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Double Trouble: Ship Launches Two Missile Defenders Against Target in Unprecedented Test

The first Standard Missile-3 in a double shot missile defense test rockets skyward to strike out a ballistic missile target off the coast of Kauai, Hawaii. (Photo: Missile Defense Agency)

Call it double-trouble missile defense.

In a first-of-its-kind drill, the U.S. Navy consecutively launched two Standard Missile-3 Block IB missiles at a single target in a test high above Earth’s atmosphere on September 18, 2013.

By a margin of seconds, the first SM-3 won the race, destroying the target and confirming the ability of warships to launch multiple missiles at one time against an incoming ballistic missile threat.

“Confidence in the SM-3 IB’s defensive capability continues to grow with each flight test,” said Dr. Taylor Lawrence, Raytheon Missile Systems president. “When this weapon deploys in 2015, the U.S. and our allies will have a tremendously reliable, capable defensive asset on their side.”

During the test, one complex, separating short-range ballistic missile target was launched from the Pacific Missile Range Facility located on the Hawaiian island of Kauai. In response to the incoming threat target, Sailors aboard the USS Lake Erie deployed in the Pacific fired two SM-3 Block IB interceptors in succession.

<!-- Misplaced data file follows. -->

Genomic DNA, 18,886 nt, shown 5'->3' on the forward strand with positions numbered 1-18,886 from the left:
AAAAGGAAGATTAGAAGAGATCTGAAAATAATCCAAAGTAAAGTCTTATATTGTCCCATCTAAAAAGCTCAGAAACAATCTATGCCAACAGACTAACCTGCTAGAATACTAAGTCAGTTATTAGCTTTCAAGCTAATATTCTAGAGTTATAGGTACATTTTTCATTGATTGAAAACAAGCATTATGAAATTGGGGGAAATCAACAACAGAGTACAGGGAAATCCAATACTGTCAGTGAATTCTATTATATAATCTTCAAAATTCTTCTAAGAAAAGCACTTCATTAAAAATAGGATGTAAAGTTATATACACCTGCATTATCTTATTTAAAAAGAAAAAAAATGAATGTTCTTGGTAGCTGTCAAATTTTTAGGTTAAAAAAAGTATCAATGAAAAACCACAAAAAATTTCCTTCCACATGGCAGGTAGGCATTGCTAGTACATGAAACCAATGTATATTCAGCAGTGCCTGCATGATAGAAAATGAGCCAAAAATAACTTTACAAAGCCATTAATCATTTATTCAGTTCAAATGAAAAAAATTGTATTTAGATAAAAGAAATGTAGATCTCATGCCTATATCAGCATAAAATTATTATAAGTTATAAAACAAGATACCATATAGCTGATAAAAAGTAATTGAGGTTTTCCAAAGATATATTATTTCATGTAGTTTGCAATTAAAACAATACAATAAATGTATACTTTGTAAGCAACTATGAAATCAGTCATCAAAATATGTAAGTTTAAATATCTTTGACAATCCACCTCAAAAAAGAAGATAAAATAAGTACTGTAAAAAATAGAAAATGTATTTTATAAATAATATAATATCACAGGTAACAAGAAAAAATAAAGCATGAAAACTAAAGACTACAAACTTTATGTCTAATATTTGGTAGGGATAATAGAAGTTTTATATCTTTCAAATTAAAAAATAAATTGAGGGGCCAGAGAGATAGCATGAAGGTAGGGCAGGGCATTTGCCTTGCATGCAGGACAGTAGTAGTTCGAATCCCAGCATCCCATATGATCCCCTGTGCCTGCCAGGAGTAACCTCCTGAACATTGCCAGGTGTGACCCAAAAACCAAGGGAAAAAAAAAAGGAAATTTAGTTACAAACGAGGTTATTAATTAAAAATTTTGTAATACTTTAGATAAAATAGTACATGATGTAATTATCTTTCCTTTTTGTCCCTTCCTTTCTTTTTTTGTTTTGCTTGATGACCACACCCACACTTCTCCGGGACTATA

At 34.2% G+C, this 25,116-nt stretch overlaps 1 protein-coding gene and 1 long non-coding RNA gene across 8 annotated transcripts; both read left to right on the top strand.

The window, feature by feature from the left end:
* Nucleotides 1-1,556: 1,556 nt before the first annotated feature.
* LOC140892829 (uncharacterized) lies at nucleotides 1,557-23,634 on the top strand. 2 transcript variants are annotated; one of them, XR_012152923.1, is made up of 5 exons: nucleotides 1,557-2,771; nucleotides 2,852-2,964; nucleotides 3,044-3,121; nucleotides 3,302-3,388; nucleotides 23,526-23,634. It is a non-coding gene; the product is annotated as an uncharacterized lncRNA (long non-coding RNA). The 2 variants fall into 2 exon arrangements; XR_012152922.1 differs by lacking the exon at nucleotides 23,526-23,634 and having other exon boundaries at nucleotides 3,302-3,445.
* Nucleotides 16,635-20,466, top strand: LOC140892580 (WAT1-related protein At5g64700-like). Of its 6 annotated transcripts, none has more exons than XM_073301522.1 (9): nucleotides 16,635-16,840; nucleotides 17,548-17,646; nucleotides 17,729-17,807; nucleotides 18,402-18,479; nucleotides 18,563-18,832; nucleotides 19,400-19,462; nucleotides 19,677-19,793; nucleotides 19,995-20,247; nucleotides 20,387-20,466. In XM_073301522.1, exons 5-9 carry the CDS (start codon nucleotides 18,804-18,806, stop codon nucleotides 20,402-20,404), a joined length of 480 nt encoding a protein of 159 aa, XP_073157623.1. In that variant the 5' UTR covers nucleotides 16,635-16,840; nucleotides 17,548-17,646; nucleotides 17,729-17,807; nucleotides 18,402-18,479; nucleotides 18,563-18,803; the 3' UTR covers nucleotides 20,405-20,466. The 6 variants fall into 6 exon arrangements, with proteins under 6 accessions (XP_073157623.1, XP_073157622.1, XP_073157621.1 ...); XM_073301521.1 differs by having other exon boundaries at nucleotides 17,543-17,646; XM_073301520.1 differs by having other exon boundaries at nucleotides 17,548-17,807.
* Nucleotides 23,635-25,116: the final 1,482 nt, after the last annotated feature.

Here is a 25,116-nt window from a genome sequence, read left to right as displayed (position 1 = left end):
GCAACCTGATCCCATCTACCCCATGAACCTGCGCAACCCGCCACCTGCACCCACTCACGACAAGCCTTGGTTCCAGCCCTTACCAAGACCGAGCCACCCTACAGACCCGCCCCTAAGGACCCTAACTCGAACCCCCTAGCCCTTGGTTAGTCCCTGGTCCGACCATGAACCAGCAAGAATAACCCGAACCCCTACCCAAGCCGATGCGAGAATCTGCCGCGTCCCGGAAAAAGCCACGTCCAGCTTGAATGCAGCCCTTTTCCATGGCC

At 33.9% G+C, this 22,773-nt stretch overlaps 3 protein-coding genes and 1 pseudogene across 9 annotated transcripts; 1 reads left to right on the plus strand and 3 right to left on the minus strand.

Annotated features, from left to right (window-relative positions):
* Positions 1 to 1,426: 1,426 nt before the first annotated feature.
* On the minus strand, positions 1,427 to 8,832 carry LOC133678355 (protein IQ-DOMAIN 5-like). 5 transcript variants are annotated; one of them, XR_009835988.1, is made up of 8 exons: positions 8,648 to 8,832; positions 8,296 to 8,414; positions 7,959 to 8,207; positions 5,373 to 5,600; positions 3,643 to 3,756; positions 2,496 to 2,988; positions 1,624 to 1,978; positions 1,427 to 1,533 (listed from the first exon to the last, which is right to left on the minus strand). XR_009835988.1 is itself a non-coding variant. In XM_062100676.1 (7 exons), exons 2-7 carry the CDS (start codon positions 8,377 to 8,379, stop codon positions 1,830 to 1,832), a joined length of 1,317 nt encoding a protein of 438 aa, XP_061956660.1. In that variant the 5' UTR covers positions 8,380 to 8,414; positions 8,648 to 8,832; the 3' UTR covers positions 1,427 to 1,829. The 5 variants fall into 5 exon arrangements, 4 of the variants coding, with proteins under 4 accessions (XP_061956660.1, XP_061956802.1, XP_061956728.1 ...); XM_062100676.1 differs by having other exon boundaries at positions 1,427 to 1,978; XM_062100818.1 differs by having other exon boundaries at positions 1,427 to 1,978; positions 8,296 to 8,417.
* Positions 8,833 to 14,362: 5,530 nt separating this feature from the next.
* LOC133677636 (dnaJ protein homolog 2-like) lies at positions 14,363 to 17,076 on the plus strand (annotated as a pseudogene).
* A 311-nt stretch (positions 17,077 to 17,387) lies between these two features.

“We’re gaining a tremendous amount of information about what this missile can do, and in many instances it is far surpassing design requirements,” said Dr. Mitch Stevison, Raytheon Missile Systems’ SM-3 program director.  “The SM-3 Block IB is proving it can take on increasingly sophisticated scenarios, and that kind of confidence sets the stage for a production decision.”

Last week, Raytheon’s Standard Missile-3 Block IA and AN/TPY-2 radar played key roles in a first-of-its-kind operational test of the U.S. Ballistic Missile Defense System.

A critical element in the Ballistic Missile Defense System, AN/TPY-2 continually searches the sky for ballistic missiles.

The AN/TPY-2 missile defense radar is a billboard-size, high-resolution radar mounted on a truck chassis. Using the mobile radar to cue the SM-3 can greatly extend the missile’s reach.

Published: 10/16/2014

Last Updated: 05/18/2015

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